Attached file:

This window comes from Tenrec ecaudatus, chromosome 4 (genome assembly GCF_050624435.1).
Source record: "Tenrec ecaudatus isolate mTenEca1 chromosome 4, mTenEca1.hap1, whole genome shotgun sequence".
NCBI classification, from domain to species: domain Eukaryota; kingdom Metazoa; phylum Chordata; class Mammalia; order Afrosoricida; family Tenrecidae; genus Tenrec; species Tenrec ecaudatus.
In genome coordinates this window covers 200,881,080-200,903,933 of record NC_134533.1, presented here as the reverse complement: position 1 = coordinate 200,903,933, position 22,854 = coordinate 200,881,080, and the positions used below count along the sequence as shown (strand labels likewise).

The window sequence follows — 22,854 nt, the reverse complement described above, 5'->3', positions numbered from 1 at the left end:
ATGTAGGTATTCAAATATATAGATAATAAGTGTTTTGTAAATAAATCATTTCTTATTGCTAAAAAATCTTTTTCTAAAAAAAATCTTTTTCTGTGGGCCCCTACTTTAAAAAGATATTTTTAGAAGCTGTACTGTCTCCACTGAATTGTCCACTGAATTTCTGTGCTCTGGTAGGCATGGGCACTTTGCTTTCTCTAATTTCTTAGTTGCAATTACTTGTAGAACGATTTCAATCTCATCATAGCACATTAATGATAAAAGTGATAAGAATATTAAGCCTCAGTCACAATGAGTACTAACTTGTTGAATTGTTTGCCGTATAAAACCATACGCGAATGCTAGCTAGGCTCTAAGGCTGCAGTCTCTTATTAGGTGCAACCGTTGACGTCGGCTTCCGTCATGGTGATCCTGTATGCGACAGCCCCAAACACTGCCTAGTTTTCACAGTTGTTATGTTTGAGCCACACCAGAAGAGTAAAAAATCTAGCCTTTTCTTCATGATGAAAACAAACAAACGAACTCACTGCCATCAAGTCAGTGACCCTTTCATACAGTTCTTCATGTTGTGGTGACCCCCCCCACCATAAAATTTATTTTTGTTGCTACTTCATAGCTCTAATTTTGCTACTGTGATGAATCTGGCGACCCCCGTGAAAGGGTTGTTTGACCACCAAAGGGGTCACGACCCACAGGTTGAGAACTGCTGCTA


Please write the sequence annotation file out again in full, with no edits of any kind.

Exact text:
This window comes from Tenrec ecaudatus, chromosome 4 (genome assembly GCF_050624435.1).
Source record: "Tenrec ecaudatus isolate mTenEca1 chromosome 4, mTenEca1.hap1, whole genome shotgun sequence".
NCBI classification, from domain to species: domain Eukaryota; kingdom Metazoa; phylum Chordata; class Mammalia; order Afrosoricida; family Tenrecidae; genus Tenrec; species Tenrec ecaudatus.
In genome coordinates this window covers 200,881,080-200,903,933 of record NC_134533.1, presented here as the reverse complement: position 1 = coordinate 200,903,933, position 22,854 = coordinate 200,881,080, and the positions used below count along the sequence as shown (strand labels likewise).

The window sequence follows — 22,854 nt, the reverse complement described above, 5'->3', positions numbered from 1 at the left end:
ATGTAGGTATTCAAATATATAGATAATAAGTGTTTTGTAAATAAATCATTTCTTATTGCTAAAAAATCTTTTTCTAAAAAAAATCTTTTTCTGTGGGCCCCTACTTTAAAAAGATATTTTTAGAAGCTGTACTGTCTCCACTGAATTGTCCACTGAATTTCTGTGCTCTGGTAGGCATGGGCACTTTGCTTTCTCTAATTTCTTAGTTGCAATTACTTGTAGAACGATTTCAATCTCATCATAGCACATTAATGATAAAAGTGATAAGAATATTAAGCCTCAGTCACAATGAGTACTAACTTGTTGAATTGTTTGCCGTATAAAACCATACGCGAATGCTAGCTAGGCTCTAAGGCTGCAGTCTCTTATTAGGTGCAACCGTTGACGTCGGCTTCCGTCATGGTGATCCTGTATGCGACAGCCCCAAACACTGCCTAGTTTTCACAGTTGTTATGTTTGAGCCACACCAGAAGAGTAAAAAATCTAGCCTTTTCTTCATGATGAAAACAAACAAACGAACTCACTGCCATCAAGTCAGTGACCCTTTCATACAGTTCTTCATGTTGTGGTGACCCCCCCCACCATAAAATTTATTTTTGTTGCTACTTCATAGCTCTAATTTTGCTACTGTGATGAATCTGGCGACCCCCGTGAAAGGGTTGTTTGACCACCAAAGGGGTCACGACCCACAGGTTGAGAACTGCTGCTA